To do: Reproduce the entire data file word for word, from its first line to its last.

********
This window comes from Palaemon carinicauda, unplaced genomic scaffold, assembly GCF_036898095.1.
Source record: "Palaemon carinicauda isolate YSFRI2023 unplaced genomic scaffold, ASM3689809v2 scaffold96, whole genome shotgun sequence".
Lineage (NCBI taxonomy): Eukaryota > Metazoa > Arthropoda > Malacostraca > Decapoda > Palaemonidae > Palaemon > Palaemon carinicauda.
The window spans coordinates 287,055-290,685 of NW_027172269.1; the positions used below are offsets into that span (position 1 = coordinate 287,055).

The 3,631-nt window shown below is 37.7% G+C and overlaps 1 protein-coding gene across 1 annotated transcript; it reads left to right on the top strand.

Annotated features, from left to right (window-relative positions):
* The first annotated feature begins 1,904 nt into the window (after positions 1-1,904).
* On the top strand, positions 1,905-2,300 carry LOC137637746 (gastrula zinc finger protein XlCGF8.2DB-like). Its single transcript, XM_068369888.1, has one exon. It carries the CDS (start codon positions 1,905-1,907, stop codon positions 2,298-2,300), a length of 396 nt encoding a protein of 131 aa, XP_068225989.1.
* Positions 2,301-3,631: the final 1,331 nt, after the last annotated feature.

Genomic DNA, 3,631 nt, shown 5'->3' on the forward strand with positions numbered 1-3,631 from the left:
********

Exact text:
This window comes from Palaemon carinicauda, unplaced genomic scaffold, assembly GCF_036898095.1.
Source record: "Palaemon carinicauda isolate YSFRI2023 unplaced genomic scaffold, ASM3689809v2 scaffold96, whole genome shotgun sequence".
Lineage (NCBI taxonomy): Eukaryota > Metazoa > Arthropoda > Malacostraca > Decapoda > Palaemonidae > Palaemon > Palaemon carinicauda.
The window spans coordinates 287,055-290,685 of NW_027172269.1; the positions used below are offsets into that span (position 1 = coordinate 287,055).

The 3,631-nt window shown below is 37.7% G+C and overlaps 1 protein-coding gene across 1 annotated transcript; it reads left to right on the top strand.

Annotated features, from left to right (window-relative positions):
* The first annotated feature begins 1,904 nt into the window (after positions 1-1,904).
* On the top strand, positions 1,905-2,300 carry LOC137637746 (gastrula zinc finger protein XlCGF8.2DB-like). Its single transcript, XM_068369888.1, has one exon. It carries the CDS (start codon positions 1,905-1,907, stop codon positions 2,298-2,300), a length of 396 nt encoding a protein of 131 aa, XP_068225989.1.
* Positions 2,301-3,631: the final 1,331 nt, after the last annotated feature.

Genomic DNA, 3,631 nt, shown 5'->3' on the forward strand with positions numbered 1-3,631 from the left: